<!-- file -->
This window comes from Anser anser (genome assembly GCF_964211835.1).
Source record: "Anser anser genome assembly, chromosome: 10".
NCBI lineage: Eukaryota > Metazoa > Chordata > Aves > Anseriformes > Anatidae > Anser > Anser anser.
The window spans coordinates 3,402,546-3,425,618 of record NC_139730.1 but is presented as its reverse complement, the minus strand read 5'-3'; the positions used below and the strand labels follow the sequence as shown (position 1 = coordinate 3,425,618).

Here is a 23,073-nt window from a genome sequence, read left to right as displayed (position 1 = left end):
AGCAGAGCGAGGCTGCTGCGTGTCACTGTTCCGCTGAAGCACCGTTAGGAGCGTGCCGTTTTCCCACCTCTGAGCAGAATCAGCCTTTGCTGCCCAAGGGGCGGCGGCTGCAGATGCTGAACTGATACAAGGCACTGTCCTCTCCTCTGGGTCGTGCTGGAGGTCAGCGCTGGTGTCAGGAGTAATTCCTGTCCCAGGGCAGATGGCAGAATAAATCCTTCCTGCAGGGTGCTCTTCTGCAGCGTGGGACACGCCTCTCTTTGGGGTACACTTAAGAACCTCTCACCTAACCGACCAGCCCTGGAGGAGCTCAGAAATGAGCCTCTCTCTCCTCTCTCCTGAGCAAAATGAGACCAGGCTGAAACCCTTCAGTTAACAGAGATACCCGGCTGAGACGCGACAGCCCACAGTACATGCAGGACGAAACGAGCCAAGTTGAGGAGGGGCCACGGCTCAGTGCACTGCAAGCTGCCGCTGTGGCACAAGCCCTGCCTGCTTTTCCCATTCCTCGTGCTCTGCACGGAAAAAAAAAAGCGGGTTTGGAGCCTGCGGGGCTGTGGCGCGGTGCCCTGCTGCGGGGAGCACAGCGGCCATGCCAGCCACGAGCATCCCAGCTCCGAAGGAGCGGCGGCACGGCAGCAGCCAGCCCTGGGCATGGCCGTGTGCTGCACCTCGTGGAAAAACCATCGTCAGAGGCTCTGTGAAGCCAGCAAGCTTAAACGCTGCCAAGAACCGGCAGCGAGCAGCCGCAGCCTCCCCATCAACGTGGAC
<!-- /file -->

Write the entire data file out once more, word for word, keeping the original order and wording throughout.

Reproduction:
This window comes from Anser anser (genome assembly GCF_964211835.1).
Source record: "Anser anser genome assembly, chromosome: 10".
NCBI lineage: Eukaryota > Metazoa > Chordata > Aves > Anseriformes > Anatidae > Anser > Anser anser.
The window spans coordinates 3,402,546-3,425,618 of record NC_139730.1 but is presented as its reverse complement, the minus strand read 5'-3'; the positions used below and the strand labels follow the sequence as shown (position 1 = coordinate 3,425,618).

Here is a 23,073-nt window from a genome sequence, read left to right as displayed (position 1 = left end):
AGCAGAGCGAGGCTGCTGCGTGTCACTGTTCCGCTGAAGCACCGTTAGGAGCGTGCCGTTTTCCCACCTCTGAGCAGAATCAGCCTTTGCTGCCCAAGGGGCGGCGGCTGCAGATGCTGAACTGATACAAGGCACTGTCCTCTCCTCTGGGTCGTGCTGGAGGTCAGCGCTGGTGTCAGGAGTAATTCCTGTCCCAGGGCAGATGGCAGAATAAATCCTTCCTGCAGGGTGCTCTTCTGCAGCGTGGGACACGCCTCTCTTTGGGGTACACTTAAGAACCTCTCACCTAACCGACCAGCCCTGGAGGAGCTCAGAAATGAGCCTCTCTCTCCTCTCTCCTGAGCAAAATGAGACCAGGCTGAAACCCTTCAGTTAACAGAGATACCCGGCTGAGACGCGACAGCCCACAGTACATGCAGGACGAAACGAGCCAAGTTGAGGAGGGGCCACGGCTCAGTGCACTGCAAGCTGCCGCTGTGGCACAAGCCCTGCCTGCTTTTCCCATTCCTCGTGCTCTGCACGGAAAAAAAAAAGCGGGTTTGGAGCCTGCGGGGCTGTGGCGCGGTGCCCTGCTGCGGGGAGCACAGCGGCCATGCCAGCCACGAGCATCCCAGCTCCGAAGGAGCGGCGGCACGGCAGCAGCCAGCCCTGGGCATGGCCGTGTGCTGCACCTCGTGGAAAAACCATCGTCAGAGGCTCTGTGAAGCCAGCAAGCTTAAACGCTGCCAAGAACCGGCAGCGAGCAGCCGCAGCCTCCCCATCAACGTGGAC